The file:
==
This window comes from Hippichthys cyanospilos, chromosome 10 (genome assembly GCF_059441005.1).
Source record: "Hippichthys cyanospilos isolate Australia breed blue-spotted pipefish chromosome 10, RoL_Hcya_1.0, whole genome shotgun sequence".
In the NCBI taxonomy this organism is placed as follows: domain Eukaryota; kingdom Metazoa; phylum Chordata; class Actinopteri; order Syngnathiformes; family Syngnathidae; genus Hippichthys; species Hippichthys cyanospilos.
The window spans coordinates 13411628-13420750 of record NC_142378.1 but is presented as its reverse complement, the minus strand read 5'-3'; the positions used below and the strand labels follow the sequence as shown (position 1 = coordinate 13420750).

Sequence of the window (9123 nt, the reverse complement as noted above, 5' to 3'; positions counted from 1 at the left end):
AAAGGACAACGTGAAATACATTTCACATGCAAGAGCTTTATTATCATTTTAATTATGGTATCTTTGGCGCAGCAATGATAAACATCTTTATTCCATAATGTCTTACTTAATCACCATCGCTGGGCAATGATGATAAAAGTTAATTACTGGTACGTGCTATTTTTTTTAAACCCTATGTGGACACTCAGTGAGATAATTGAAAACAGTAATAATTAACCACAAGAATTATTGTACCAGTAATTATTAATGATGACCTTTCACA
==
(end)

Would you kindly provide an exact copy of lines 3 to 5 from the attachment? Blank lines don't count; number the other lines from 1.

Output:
In the NCBI taxonomy this organism is placed as follows: domain Eukaryota; kingdom Metazoa; phylum Chordata; class Actinopteri; order Syngnathiformes; family Syngnathidae; genus Hippichthys; species Hippichthys cyanospilos.
The window spans coordinates 13411628-13420750 of record NC_142378.1 but is presented as its reverse complement, the minus strand read 5'-3'; the positions used below and the strand labels follow the sequence as shown (position 1 = coordinate 13420750).

Sequence of the window (9123 nt, the reverse complement as noted above, 5' to 3'; positions counted from 1 at the left end):